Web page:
You should be able to get the timer working - IIRC, using the Teensy 3.6 clock and counting cycles will get you 4 ns precision at 240 MHz. I've thought about creating a nanos() library, similar in functionality to micros() and millis(), but haven't gotten around to it yet. With that as a starting point, you could then created an elapsedNanos() library for easy implementation of timing, again, similar to elapsedMicros and elapsedMillis.
    Man, that would be so awesome! Any guidance as to where to look for the details would be appreciated. Of course, the ISR would have to be fast enough, and as it stands, with my clunky bit-banging to get around port-scrambling, I can barely hit 1.5Ms/s at 16 bits just grabbing the bits, and maybe 200 ks/s shoving them into an array of floats and updating the tracking synthesizer. Nonetheless, if you think about it, nearly 100 dB theoretical SNR, 100 ks/s with tracking generator (50 kHz bandwidth) isn't too bad for $100.

    My sense though is that unless something like that gets into the main PJRC universe, it will not be broadly used. I am focusing on the hardware side and the "explain quantization noise and FFTs to newbies" side, and I think that's long overdue. I'll get ridiculed for my coding and long comments, but I don't care. You develop a thick skin in education.

    Thanks!
    Greg

  7. #7
    Thanks. I really appreciate it and understand the overload that happens.

    Yup, I know about "in hardware" (my area) but software "NOP" tuning can work in tight loops so I don't see it as a no-fly zone. Once had to build a 300 MIPS thingy using ECL. Ha, ha! At least then the manuals weren't 2700 pages and full of typos...

    It just pains me to see such potent hardware so cheap with unintended barriers to wringing out the full performance (an opinion).

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    Senior Member brtaylor's Avatar
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    Quote Originally Posted by StanfordEE View Post
    Man, that would be so awesome! Any guidance as to where to look for the details would be appreciated. Of course, the ISR would have to be fast enough, and as it stands, with my clunky bit-banging to get around port-scrambling, I can barely hit 1.5Ms/s at 16 bits just grabbing the bits, and maybe 200 ks/s shoving them into an array of floats and updating the tracking synthesizer. Nonetheless, if you think about it, nearly 100 dB theoretical SNR, 100 ks/s with tracking generator (50 kHz bandwidth) isn't too bad for $100.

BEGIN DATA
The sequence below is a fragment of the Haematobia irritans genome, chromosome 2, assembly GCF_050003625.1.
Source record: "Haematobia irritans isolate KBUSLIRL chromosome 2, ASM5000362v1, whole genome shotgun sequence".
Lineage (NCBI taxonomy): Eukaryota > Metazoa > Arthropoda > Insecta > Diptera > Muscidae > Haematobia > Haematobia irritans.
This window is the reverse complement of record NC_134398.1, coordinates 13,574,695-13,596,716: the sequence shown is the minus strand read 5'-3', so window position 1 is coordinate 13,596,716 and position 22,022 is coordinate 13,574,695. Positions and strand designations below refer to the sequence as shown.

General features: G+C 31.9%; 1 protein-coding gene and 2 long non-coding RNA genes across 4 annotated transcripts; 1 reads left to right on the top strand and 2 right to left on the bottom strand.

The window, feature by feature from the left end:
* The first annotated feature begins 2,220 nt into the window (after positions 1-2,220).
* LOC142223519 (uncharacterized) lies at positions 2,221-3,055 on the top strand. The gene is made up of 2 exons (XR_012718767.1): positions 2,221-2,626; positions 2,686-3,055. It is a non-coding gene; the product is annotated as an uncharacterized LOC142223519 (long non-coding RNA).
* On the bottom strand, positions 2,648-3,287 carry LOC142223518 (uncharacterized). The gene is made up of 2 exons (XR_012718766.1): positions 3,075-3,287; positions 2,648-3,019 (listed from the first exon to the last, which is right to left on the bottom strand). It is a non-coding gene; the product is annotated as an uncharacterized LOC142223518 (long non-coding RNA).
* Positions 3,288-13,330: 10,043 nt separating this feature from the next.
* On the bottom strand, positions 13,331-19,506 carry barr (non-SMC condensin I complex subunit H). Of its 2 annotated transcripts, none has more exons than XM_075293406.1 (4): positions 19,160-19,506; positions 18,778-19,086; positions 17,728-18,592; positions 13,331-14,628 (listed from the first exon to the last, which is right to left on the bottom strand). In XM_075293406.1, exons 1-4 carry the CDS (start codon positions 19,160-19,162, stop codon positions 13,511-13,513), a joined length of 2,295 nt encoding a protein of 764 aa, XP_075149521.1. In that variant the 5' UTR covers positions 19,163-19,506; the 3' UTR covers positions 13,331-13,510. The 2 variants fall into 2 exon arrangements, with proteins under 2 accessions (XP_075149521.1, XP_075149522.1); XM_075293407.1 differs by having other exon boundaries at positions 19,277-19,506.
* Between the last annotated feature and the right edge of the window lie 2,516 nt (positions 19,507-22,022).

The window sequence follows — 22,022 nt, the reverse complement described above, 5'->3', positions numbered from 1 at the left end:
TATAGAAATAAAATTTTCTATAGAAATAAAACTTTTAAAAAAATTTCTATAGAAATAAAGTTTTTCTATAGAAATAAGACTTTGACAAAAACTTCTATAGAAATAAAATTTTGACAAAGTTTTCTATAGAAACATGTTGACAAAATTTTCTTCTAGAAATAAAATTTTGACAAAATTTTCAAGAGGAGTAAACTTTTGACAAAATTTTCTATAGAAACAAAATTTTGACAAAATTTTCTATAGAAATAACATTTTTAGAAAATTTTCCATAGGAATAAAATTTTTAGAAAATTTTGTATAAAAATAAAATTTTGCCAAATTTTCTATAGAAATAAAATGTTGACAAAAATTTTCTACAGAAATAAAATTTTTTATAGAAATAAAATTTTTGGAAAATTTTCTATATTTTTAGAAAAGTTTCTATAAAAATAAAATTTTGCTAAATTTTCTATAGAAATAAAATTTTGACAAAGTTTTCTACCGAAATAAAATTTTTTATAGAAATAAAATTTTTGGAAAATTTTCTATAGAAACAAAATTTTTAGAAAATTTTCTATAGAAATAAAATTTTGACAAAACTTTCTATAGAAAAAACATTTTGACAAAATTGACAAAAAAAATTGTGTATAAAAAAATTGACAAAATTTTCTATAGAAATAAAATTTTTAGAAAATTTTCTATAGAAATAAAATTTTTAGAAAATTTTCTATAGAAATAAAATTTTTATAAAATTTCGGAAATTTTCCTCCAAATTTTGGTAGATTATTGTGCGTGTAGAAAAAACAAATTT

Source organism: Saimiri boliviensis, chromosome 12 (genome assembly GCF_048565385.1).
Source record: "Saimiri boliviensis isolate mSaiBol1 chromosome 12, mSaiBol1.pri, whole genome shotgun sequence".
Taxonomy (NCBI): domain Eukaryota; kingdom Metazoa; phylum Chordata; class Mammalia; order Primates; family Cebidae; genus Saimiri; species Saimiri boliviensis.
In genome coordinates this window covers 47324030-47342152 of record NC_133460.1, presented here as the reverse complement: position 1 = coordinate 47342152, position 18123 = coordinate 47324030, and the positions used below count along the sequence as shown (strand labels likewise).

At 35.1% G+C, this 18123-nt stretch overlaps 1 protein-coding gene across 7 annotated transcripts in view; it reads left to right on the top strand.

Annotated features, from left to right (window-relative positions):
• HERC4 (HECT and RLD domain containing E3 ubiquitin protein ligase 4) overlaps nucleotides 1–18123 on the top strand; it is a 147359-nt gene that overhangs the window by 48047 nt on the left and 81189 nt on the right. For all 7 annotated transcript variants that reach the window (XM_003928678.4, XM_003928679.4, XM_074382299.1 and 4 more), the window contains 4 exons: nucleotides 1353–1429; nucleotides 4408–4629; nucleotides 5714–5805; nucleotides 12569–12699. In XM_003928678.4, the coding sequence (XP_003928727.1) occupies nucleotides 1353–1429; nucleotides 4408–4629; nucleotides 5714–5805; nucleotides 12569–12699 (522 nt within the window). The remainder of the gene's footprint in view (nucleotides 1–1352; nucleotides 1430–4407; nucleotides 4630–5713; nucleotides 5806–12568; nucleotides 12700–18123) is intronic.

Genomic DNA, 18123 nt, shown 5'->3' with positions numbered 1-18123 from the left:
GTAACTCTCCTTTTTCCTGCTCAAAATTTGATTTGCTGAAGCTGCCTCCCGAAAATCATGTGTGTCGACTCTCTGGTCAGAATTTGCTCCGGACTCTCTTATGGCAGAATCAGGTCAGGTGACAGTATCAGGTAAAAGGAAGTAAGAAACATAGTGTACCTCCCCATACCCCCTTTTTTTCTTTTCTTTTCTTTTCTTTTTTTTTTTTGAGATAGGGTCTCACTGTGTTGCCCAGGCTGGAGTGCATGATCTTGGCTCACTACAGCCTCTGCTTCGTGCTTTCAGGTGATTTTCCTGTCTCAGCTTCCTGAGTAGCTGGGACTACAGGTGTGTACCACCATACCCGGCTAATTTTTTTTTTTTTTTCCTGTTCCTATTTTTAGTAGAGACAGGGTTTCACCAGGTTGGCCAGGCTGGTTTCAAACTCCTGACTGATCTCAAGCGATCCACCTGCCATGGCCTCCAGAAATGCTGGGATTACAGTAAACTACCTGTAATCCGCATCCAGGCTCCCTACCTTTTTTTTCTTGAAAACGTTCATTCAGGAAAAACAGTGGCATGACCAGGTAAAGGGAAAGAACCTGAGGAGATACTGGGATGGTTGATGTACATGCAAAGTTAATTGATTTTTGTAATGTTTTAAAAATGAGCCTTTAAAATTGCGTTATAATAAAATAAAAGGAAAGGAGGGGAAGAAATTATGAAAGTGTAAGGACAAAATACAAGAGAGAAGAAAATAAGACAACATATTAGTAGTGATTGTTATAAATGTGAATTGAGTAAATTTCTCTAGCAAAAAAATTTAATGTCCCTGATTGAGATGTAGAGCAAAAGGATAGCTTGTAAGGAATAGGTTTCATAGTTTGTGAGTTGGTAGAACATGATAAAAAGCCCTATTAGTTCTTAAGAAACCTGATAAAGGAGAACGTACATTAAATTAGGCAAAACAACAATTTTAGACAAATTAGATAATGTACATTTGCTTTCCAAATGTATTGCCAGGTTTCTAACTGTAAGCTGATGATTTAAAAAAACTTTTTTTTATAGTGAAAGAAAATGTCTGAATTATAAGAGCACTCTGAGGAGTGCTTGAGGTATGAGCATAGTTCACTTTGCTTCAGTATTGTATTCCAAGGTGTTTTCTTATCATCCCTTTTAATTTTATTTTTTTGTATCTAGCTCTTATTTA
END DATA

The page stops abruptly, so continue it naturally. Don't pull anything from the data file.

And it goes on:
My sense though is that unless something like that gets into the main PJRC universe, it will not be broadly used. I am focusing on the hardware side and the "explain quantization noise and FFTs to newbies" side, and I think that's long overdue. I'll get ridiculed for my coding and long comments, but I don't care. You develop a thick skin in education.

    Thanks!
    Greg
    So, theoretically speaking, if we run Teensy 3.6 at 240 MHz, we can compute that a single tick would be 4.1667 ns. If we used the newest overclocking scheme, which can get us to 256 MHz, that drops to 3.9 ns per tick.

    The interrupt you're looking for is called SYST_CVR and you can find it used in pins_teensy.c. Below is a short example where I am using this to compute the number of ticks in 1 us and then computing the length of a tick. Note that it counts down, which is why the subtraction looks like it's the wrong order. Running this at 240 MHz, gives me about 4.15 ns - pretty spot on with the theoretical result.

    Code:
    void setup()
    {
      Serial.begin(115200);
      while(!Serial) {}
      uint32_t ticks1 = SYST_CVR;
      delayMicroseconds(1);
      uint32_t ticks2 = SYST_CVR;
      Serial.println(ticks1 - ticks2);
      Serial.println(1000.0f / (ticks1 - ticks2));
    }
    
    void loop()
    {
      
    }

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    Your requirement to acquire 16 bit data at 1, 2, 10 MHz, seems to exceed the maximum sampling rate of the on-board analog input as listed in the data sheet.

    See https://www.nxp.com/docs/en/data-she...4M180SF5V2.pdf

    In Table 31 16-bit ADC ooperating conditions, at the last entry in the table, it states that the maximum ADC conversion rate is 461.467 kS/S.

    That said, with regard to getting 16 bits and low noise, you might be interested in this: https://forum.pjrc.com/threads/53173...ith-the-Teensy

  10. #10
    Quote Originally Posted by DrM View Post
    Your requirement to acquire 16 bit data at 1, 2, 10 MHz, seems to exceed the maximum sampling rate of the on-board analog input as listed in the data sheet.